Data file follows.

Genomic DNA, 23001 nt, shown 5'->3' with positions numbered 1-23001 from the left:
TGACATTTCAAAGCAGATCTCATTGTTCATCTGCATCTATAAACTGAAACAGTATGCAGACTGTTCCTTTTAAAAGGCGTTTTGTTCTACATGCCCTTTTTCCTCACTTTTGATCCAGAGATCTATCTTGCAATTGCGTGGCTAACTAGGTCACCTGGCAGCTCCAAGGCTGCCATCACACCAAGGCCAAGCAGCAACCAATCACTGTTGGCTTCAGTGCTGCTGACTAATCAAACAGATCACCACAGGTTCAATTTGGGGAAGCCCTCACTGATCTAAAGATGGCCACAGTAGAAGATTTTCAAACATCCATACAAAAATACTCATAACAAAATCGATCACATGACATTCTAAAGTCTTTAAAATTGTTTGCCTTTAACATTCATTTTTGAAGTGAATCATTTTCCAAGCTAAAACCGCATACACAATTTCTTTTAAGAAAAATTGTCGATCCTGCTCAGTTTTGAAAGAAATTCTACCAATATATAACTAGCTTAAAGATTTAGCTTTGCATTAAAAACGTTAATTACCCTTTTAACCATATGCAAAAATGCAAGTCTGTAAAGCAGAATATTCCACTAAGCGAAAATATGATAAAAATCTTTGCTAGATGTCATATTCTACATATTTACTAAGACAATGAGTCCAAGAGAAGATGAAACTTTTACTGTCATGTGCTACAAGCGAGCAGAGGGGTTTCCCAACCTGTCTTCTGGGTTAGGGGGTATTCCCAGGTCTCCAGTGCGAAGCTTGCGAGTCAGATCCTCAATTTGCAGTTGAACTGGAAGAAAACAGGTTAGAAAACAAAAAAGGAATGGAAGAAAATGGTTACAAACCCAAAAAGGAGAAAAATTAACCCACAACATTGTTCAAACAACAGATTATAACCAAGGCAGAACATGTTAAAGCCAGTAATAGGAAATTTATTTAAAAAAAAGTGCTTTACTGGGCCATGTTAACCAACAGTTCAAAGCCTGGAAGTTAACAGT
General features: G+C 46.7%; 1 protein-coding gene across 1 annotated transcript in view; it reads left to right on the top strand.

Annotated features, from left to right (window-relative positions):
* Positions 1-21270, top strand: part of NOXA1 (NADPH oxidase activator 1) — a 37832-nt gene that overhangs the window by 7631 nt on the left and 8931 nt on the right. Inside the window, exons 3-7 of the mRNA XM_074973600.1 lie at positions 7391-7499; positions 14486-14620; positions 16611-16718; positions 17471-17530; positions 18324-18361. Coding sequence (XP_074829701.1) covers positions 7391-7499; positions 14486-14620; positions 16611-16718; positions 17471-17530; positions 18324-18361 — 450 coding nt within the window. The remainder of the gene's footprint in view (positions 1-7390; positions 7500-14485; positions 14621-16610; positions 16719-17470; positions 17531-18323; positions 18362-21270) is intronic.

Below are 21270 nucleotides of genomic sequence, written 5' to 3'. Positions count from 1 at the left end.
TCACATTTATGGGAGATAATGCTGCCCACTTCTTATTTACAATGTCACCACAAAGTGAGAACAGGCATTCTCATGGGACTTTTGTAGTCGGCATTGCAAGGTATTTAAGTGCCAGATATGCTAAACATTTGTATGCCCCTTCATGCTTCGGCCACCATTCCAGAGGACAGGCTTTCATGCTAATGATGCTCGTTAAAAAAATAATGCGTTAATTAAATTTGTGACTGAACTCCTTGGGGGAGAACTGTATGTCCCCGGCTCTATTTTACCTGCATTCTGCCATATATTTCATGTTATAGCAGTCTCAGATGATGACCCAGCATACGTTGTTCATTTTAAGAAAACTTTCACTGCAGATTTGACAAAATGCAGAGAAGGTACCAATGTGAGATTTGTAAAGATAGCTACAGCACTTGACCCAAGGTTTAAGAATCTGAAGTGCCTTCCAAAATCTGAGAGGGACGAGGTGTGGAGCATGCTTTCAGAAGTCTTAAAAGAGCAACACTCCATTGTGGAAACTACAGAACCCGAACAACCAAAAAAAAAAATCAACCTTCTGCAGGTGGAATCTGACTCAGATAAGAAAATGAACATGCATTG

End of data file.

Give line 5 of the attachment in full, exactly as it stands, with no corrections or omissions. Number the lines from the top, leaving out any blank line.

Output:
* Positions 1-21270, top strand: part of NOXA1 (NADPH oxidase activator 1) — a 37832-nt gene that overhangs the window by 7631 nt on the left and 8931 nt on the right. Inside the window, exons 3-7 of the mRNA XM_074973600.1 lie at positions 7391-7499; positions 14486-14620; positions 16611-16718; positions 17471-17530; positions 18324-18361. Coding sequence (XP_074829701.1) covers positions 7391-7499; positions 14486-14620; positions 16611-16718; positions 17471-17530; positions 18324-18361 — 450 coding nt within the window. The remainder of the gene's footprint in view (positions 1-7390; positions 7500-14485; positions 14621-16610; positions 16719-17470; positions 17531-18323; positions 18362-21270) is intronic.